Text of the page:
Dr. Stephen E. Schwartz delivered last Thursday's Spotlight lecture on atmospheric gases, aerosols and the global climate. Schwartz, an atmospheric chemist from Brookhaven National Laboratory, focused on the current study of the greenhouse effect.
"As citizens, we need to make decisions that will affect the physical health of the planet," said Schwartz. The speech focused on the energy transfer in the earth's atmosphere and described how greenhouse gases, such as carbon dioxide, methane, nitrous oxide, CFCs and HCFCs have helped trap energy from the sun and energy radiated out from earth.
Schwartz described the process of the sun adding energy to the earth, heating up the atmosphere and ground, and then radiating it back out as low-intensity infrared energy. "The infrared energy gets trapped by clouds and the energy is reflected within the earth's atmosphere," Schwartz explained.
Increasing carbon dioxide levels in air have been discovered through intense surveys of air trapped in the porous snow in glaciers, Schwartz explained. Additionally, data collected between 1958 and 1988 showed that carbon dioxide levels in the atmosphere have increased from 315 to 350 parts per million.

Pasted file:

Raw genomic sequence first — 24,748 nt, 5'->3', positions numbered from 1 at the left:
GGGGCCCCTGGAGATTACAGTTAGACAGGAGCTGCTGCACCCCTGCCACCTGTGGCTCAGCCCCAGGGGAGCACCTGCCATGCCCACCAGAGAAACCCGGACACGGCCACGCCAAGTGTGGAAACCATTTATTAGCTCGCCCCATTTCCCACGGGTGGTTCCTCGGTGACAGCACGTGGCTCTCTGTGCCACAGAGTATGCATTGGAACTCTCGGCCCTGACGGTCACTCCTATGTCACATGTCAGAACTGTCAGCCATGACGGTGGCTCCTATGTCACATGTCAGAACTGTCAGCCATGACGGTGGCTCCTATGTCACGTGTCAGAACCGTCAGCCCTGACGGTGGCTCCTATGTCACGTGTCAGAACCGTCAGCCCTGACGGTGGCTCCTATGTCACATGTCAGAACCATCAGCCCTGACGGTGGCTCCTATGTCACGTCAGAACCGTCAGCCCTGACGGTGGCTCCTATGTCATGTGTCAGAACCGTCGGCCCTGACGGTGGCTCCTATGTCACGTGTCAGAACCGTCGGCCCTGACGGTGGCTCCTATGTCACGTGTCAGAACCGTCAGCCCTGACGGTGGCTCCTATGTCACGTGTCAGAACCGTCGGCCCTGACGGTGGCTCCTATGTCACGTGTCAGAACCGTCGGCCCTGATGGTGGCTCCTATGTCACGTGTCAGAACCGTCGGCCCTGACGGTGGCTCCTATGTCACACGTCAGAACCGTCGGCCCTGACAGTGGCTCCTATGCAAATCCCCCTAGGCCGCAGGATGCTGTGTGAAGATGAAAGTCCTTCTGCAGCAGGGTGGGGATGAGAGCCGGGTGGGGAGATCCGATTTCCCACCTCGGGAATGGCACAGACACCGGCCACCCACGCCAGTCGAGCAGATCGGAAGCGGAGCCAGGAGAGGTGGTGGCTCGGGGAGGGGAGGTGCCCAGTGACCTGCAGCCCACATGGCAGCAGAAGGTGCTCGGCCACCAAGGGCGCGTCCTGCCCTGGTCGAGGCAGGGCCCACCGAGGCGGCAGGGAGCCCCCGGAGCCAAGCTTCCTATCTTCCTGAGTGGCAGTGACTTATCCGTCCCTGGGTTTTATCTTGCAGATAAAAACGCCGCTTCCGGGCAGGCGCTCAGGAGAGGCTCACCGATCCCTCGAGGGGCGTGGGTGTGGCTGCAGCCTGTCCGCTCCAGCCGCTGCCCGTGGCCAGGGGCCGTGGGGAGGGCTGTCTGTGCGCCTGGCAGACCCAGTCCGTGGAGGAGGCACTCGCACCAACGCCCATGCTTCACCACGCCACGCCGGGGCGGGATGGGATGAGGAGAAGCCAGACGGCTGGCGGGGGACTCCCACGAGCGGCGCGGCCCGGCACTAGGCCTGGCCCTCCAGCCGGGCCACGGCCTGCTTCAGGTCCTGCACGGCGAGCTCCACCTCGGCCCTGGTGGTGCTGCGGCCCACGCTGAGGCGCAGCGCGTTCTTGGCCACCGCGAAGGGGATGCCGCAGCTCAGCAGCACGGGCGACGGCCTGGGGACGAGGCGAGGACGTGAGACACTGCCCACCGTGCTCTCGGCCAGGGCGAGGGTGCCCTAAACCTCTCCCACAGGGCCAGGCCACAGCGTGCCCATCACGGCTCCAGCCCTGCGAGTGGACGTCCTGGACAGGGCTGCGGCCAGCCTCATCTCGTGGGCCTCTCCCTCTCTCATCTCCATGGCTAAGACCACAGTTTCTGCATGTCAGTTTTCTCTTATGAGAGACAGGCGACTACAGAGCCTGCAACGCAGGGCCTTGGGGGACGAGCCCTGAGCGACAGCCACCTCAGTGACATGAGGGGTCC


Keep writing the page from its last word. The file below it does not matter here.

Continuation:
Trends show that worldwide average annual temperatures have been on the rise since the 1800s, increasing by one-half degree Celsius. "By contrast, the glacial period of the earth's history had only a 4-5 degree change... The change of even one degree Celsius can have drastic effects on the earth's health," Schwartz said.
Schwartz also limits the increase of aerosols in the earth's atmosphere with annual temperatures, a phenomenon Schwartz called the "whitehouse effect. Just as aerosols restrict visibility...in urban areas, they also reflect radiation which would otherwise be reaching, or leaving the earth. The actual effect of aerosols is one aspect of Schwartz's research.
"The greenhouse effect is real... Greenhouse gases have been increasing,...and the global average temperature has increased. [While] the temperature of this planet has been fluctuating since the beginning of time, it is still a concern," Schwartz stated. "There are many no-regrets options, such as using less petroleum, designing more energy-efficient buildings, and relaxing dress codes so you do not have to keep the AC so high." While Schwartz warned that there are no problem-free solutions to our energy needs, he cited conservation as one place to start.
Josh Morris `96 felt that Schwartz "went through a lot of material in the time
he had available and did a good job of putting together all the relevant
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